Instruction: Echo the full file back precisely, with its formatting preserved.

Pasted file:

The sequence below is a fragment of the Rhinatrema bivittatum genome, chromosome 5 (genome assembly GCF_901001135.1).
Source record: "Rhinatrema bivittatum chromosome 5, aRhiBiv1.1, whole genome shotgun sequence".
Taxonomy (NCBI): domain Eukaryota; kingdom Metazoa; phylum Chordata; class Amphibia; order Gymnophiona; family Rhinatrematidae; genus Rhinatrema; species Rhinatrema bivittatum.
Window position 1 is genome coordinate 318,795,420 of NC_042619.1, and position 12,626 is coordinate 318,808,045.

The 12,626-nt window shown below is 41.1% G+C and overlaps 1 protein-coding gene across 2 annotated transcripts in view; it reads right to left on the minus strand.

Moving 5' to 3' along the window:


The sequence below is a fragment of the Rhinatrema bivittatum genome, chromosome 5 (genome assembly GCF_901001135.1).
Source record: "Rhinatrema bivittatum chromosome 5, aRhiBiv1.1, whole genome shotgun sequence".
Taxonomy (NCBI): domain Eukaryota; kingdom Metazoa; phylum Chordata; class Amphibia; order Gymnophiona; family Rhinatrematidae; genus Rhinatrema; species Rhinatrema bivittatum.
Window position 1 is genome coordinate 318,795,420 of NC_042619.1, and position 12,626 is coordinate 318,808,045.

The 12,626-nt window shown below is 41.1% G+C and overlaps 1 protein-coding gene across 2 annotated transcripts in view; it reads right to left on the minus strand.

Moving 5' to 3' along the window: